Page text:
Event calls borders ‘man-made constructs,’ gets promoted by university

The Bethel University Department of Social Work promoted an event calling borders ‘man-made constructs...used to justify and deny the dignity and humanity of the native peoples of this land.’

Requirements for a B.A. in social work include two social justice classes and two others on ‘anti-racism, anti-oppressive, and justice-informed theories and practice in social work.’

The Bethel University Department of Social Work recently promoted a vigil hosted by the Interfaith Coalition on Immigration (ICOM). 

In a video of the event, participants claimed “that immigration policy and the borders themselves are man-made constructs which are used to justify and deny the dignity and humanity of the native peoples of this land.”

On the department’s Facebook page, ICOM is designated as a “community partner.” ICOM, as part of their code of conduct, “is an anti-racist organization.”

The monthly prayer vigils are “hosted by a rotating cast of faith communities and social justice groups” and take place outside the regional headquarters of Immigration and Customs Enforcement (ICE) in Saint Paul, Minnesota. 

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ICOM is also “leading campaigns to end cooperation of county sheriffs with ICE,” according to its website.  

ICE, a federal agency under the Department of Homeland Security (DHS), is responsible for apprehending those who have entered the U.S. illegally. ICE’s other duties, according to its website, include “dismantling transnational criminal networks” and “investigat[ing] a broad range of cybercrime, including child exploitation.”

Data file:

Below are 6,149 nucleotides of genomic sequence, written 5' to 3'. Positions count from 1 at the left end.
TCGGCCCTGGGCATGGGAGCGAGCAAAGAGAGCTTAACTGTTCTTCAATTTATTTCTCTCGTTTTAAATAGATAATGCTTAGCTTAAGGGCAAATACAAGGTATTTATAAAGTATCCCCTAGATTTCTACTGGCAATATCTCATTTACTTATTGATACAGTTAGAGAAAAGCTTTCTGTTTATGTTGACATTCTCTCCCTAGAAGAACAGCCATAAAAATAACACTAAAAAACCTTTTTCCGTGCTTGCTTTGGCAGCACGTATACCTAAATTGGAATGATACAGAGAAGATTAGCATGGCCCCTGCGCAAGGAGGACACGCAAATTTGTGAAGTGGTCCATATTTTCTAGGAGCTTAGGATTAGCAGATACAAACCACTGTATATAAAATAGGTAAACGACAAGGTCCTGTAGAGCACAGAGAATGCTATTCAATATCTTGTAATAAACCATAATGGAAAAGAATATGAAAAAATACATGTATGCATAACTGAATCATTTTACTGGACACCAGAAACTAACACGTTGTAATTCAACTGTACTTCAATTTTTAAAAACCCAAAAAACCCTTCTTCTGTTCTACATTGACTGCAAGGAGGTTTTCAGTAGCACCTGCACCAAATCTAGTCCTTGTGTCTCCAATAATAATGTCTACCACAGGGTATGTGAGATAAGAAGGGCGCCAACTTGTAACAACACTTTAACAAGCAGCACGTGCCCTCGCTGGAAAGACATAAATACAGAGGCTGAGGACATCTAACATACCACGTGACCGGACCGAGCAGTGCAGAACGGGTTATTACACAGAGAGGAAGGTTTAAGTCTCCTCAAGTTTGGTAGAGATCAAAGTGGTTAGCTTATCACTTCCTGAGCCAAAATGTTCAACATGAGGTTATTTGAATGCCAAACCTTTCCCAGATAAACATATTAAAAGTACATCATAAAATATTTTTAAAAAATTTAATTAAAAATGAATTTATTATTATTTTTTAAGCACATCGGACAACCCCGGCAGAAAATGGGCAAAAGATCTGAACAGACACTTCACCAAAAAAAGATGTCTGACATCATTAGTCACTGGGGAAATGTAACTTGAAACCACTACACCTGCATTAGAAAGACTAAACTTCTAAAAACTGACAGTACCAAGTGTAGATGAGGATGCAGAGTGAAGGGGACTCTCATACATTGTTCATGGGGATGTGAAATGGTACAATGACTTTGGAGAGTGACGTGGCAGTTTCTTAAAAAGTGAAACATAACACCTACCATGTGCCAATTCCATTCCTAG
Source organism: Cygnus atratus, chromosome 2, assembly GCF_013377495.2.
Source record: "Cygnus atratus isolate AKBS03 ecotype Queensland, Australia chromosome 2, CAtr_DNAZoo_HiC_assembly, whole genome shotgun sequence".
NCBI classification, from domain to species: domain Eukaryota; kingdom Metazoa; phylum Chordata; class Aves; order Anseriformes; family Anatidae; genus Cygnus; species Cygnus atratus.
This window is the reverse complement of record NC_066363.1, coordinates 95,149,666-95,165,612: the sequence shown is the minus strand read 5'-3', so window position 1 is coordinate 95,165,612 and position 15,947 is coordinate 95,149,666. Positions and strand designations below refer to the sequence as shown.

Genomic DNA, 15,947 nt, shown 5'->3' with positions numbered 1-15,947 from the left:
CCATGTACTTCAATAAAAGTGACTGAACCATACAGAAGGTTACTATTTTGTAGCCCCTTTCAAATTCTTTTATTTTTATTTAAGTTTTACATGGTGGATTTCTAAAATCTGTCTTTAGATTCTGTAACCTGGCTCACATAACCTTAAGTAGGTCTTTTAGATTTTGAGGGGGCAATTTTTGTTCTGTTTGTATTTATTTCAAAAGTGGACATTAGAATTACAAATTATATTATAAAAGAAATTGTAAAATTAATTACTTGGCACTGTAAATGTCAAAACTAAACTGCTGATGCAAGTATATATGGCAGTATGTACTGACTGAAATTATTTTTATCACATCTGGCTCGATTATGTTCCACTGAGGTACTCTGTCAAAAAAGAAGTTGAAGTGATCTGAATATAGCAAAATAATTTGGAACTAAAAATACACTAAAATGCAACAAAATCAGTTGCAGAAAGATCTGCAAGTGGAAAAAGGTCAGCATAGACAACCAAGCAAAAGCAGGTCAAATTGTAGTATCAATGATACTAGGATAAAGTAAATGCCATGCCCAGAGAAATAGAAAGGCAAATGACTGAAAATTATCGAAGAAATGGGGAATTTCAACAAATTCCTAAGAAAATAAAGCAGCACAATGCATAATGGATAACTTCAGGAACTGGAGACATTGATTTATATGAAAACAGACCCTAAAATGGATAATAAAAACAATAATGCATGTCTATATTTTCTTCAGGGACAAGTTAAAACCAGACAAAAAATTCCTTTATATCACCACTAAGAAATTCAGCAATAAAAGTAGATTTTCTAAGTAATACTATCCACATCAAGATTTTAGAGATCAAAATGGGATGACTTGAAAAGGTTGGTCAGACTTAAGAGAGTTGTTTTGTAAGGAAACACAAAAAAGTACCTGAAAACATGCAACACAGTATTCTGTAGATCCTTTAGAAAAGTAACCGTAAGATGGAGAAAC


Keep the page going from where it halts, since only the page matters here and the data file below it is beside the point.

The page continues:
During the fall 2022 semester, the Bethel Department of Social Work posted on its Facebook page that its “seniors are reading How to be an Antiracist by Ibram X Kendi in their Practice 3 course.” The Practice III course involves a “[g]eneralist social work theory applied to integrated practice within client systems.” 

Though the Practice III course does not emphasize social justice or anti-racism, the department dedicates other required courses to these topics. For a B.A. in social work, the academic catalog shows that students must take two courses on “Experience in Anti-Racism, Diversity, Equity, and Inclusion in Social Work Practice.” 

Two other required classes for the social work program, SOW 330 and SOW 331, focus on the “[i]ntegration of anti-racism, anti-oppressive, and justice-informed theories and practice in social work experience.” 

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Applicants must also “sign and agree to” the Program Position Statement on Diversity as well as the National Association of Social Workers (NASW) Code of Ethics, which states, “Social workers promote social justice and social change with and on behalf of clients.”

The NASW Code of Ethics defines promoting social justice as “community organization,” “advocacy,” and “social and political action.” 

Campus Reform contacted all relevant parties for comment and will update this article accordingly.